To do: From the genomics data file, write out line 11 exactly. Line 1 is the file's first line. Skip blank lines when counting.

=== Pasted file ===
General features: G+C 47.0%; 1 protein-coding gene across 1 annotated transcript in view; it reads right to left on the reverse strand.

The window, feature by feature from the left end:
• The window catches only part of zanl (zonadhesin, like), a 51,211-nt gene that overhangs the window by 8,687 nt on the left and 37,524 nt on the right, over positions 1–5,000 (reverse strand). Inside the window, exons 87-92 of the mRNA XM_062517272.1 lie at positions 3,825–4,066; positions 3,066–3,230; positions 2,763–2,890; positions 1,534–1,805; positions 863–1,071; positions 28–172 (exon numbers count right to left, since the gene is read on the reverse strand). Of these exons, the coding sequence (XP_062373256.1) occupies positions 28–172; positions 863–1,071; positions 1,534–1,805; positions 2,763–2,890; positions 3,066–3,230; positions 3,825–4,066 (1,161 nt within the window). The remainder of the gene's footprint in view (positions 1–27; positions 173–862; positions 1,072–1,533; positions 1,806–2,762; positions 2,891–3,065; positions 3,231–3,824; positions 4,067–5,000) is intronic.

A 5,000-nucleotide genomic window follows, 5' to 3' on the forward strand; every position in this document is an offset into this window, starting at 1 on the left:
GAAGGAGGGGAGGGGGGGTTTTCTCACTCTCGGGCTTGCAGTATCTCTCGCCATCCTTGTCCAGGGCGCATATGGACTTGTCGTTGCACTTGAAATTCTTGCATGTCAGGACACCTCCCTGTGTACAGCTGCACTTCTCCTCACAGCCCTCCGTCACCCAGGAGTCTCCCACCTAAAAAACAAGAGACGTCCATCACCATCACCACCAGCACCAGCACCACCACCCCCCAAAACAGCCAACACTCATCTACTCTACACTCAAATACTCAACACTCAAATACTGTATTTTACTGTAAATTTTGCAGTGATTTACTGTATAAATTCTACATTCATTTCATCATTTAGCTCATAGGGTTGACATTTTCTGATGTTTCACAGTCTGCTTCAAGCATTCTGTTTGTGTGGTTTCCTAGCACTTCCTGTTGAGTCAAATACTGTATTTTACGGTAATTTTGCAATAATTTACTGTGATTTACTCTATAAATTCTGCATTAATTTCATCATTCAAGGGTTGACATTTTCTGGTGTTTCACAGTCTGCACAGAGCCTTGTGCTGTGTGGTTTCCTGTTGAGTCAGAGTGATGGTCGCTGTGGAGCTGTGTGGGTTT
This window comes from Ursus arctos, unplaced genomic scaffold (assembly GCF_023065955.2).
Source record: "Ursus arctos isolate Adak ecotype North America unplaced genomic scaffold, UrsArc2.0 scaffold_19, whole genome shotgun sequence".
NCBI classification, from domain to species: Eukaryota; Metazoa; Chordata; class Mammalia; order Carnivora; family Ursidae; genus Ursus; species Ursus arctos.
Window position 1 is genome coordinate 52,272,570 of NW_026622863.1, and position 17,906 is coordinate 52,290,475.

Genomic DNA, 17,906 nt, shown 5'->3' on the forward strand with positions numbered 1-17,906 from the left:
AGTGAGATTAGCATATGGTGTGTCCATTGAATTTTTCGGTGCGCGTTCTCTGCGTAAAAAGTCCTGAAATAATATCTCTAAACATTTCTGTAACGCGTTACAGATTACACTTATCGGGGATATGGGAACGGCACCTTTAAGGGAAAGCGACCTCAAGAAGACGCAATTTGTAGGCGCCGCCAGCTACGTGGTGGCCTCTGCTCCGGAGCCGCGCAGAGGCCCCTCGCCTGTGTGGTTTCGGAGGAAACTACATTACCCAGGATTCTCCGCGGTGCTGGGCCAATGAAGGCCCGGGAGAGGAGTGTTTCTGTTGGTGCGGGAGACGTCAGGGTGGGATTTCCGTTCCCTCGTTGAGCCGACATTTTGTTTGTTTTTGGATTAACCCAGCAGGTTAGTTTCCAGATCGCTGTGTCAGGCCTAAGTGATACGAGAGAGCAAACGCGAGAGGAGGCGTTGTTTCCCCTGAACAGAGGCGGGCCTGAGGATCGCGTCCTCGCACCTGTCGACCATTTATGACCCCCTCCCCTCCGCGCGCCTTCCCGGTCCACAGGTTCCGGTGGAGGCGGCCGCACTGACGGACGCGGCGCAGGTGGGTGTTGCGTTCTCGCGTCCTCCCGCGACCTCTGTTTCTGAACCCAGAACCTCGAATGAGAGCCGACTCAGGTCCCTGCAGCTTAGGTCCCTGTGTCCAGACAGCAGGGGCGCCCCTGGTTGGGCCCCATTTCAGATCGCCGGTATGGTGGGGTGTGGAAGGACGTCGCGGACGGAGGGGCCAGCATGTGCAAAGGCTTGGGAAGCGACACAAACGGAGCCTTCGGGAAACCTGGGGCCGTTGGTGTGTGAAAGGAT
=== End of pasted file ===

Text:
AGTGAGATTAGCATATGGTGTGTCCATTGAATTTTTCGGTGCGCGTTCTCTGCGTAAAAAGTCCTGAAATAATATCTCTAAACATTTCTGTAACGCGTTACAGATTACACTTATCGGGGATATGGGAACGGCACCTTTAAGGGAAAGCGACCTCAAGAAGACGCAATTTGTAGGCGCCGCCAGCTACGTGGTGGCCTCTGCTCCGGAGCCGCGCAGAGGCCCCTCGCCTGTGTGGTTTCGGAGGAAACTACATTACCCAGGATTCTCCGCGGTGCTGGGCCAATGAAGGCCCGGGAGAGGAGTGTTTCTGTTGGTGCGGGAGACGTCAGGGTGGGATTTCCGTTCCCTCGTTGAGCCGACATTTTGTTTGTTTTTGGATTAACCCAGCAGGTTAGTTTCCAGATCGCTGTGTCAGGCCTAAGTGATACGAGAGAGCAAACGCGAGAGGAGGCGTTGTTTCCCCTGAACAGAGGCGGGCCTGAGGATCGCGTCCTCGCACCTGTCGACCATTTATGACCCCCTCCCCTCCGCGCGCCTTCCCGGTCCACAGGTTCCGGTGGAGGCGGCCGCACTGACGGACGCGGCGCAGGTGGGTGTTGCGTTCTCGCGTCCTCCCGCGACCTCTGTTTCTGAACCCAGAACCTCGAATGAGAGCCGACTCAGGTCCCTGCAGCTTAGGTCCCTGTGTCCAGACAGCAGGGGCGCCCCTGGTTGGGCCCCATTTCAGATCGCCGGTATGGTGGGGTGTGGAAGGACGTCGCGGACGGAGGGGCCAGCATGTGCAAAGGCTTGGGAAGCGACACAAACGGAGCCTTCGGGAAACCTGGGGCCGTTGGTGTGTGAAAGGAT